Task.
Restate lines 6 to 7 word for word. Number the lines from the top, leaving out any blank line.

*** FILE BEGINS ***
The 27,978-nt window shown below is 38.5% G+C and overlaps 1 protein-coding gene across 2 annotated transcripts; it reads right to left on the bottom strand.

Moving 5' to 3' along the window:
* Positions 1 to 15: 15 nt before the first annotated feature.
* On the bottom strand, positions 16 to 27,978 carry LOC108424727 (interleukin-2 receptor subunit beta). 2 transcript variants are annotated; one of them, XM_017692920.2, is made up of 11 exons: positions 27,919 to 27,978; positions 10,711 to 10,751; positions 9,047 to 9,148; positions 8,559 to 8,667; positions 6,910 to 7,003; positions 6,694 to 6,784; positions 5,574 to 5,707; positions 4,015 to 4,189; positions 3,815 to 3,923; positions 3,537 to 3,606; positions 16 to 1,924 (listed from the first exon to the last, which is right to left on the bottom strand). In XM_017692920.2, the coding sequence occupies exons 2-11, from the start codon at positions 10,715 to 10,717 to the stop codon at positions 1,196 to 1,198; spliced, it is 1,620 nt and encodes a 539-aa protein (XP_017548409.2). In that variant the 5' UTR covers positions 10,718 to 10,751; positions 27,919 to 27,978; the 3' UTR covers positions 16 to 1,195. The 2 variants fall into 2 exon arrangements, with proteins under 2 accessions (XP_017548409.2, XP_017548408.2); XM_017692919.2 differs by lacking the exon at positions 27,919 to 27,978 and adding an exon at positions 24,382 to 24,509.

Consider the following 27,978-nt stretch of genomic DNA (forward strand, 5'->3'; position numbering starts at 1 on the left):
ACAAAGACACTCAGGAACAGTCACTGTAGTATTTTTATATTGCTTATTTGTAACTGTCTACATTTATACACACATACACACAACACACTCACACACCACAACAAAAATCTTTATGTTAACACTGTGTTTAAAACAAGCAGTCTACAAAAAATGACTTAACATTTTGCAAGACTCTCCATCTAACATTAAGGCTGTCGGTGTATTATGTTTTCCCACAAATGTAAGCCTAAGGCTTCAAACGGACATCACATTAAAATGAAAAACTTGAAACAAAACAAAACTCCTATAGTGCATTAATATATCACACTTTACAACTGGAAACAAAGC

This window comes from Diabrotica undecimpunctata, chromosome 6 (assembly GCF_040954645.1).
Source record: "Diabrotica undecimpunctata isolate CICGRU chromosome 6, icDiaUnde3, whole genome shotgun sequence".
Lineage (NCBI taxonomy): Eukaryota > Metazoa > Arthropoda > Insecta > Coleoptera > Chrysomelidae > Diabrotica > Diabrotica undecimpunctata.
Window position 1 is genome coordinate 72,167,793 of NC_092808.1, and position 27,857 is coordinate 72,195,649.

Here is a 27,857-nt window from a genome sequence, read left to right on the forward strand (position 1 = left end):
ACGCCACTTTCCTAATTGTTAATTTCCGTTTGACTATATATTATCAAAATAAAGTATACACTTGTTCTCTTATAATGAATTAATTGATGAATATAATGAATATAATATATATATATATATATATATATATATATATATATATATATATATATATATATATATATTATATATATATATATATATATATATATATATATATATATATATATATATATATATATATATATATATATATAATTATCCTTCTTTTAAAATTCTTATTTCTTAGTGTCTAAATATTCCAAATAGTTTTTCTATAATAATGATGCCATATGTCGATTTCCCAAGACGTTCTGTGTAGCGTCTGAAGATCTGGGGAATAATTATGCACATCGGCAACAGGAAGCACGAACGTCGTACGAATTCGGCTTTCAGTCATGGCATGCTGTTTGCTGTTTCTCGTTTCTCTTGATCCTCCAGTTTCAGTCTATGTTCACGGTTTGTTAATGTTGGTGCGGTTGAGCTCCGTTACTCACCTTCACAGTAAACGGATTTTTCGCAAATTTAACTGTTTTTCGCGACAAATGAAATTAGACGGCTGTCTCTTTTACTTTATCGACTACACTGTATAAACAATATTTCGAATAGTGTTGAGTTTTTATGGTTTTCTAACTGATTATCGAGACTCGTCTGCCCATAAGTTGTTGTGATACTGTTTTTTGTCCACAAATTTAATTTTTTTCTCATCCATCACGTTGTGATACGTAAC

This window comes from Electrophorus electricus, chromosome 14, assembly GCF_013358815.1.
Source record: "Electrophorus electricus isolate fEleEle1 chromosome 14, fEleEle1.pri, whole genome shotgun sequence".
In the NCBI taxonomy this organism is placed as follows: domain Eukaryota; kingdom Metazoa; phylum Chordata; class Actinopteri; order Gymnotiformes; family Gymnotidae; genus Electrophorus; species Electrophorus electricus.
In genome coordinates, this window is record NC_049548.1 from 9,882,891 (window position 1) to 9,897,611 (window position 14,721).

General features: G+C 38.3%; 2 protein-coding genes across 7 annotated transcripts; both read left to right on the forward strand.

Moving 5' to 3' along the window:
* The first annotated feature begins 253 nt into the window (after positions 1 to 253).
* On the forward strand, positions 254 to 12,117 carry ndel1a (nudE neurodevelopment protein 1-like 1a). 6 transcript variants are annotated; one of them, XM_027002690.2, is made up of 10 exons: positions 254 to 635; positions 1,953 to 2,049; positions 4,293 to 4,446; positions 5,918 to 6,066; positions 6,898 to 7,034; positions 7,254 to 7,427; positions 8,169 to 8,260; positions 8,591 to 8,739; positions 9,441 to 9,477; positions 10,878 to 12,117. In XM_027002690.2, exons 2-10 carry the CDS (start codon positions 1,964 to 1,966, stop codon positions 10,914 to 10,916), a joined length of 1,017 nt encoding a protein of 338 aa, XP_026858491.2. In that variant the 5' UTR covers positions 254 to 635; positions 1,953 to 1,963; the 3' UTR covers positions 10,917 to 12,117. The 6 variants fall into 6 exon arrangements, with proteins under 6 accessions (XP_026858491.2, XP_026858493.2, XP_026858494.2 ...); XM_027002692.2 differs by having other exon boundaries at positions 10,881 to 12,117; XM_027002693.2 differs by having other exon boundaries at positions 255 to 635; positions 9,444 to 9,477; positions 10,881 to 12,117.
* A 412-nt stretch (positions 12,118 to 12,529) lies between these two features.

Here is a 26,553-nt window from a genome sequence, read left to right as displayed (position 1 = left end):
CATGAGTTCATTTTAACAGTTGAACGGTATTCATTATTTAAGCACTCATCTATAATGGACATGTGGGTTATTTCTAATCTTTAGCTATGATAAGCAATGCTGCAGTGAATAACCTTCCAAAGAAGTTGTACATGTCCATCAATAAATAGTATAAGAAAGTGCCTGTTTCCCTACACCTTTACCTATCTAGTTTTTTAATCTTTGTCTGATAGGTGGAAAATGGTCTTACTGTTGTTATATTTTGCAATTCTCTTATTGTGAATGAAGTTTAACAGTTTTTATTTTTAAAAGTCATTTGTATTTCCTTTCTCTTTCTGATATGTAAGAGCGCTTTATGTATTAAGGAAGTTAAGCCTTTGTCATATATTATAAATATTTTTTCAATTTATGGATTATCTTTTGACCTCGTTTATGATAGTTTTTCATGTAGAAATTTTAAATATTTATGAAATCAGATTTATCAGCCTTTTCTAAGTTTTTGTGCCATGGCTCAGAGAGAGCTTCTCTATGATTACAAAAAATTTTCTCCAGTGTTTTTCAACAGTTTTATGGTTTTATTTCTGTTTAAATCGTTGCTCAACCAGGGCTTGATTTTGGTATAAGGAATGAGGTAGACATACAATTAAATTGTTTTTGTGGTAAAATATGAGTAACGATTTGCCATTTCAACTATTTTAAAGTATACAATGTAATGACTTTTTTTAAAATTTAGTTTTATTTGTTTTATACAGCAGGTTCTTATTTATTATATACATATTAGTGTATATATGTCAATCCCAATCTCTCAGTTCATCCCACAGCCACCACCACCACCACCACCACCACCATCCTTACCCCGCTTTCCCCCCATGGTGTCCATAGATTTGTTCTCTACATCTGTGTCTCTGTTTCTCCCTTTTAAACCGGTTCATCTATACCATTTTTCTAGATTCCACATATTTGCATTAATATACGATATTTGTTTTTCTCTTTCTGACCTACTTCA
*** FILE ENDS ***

ACAAAGACACTCAGGAACAGTCACTGTAGTATTTTTATATTGCTTATTTGTAACTGTCTACATTTATACACACATACACACAACACACTCACACACCACAACAAAAATCTTTATGTTAACACTGTGTTTAAAACAAGCAGTCTACAAAAAATGACTTAACATTTTGCAAGACTCTCCATCTAACATTAAGGCTGTCGGTGTATTATGTTTTCCCACAAATGTAAGCCTAAGGCTTCAAACGGACATCACATTAAAATGAAAAACTTGAAACAAAACAAAACTCCTATAGTGCATTAATATATCACACTTTACAACTGGAAACAAAGC

This window comes from Diabrotica undecimpunctata, chromosome 6 (assembly GCF_040954645.1).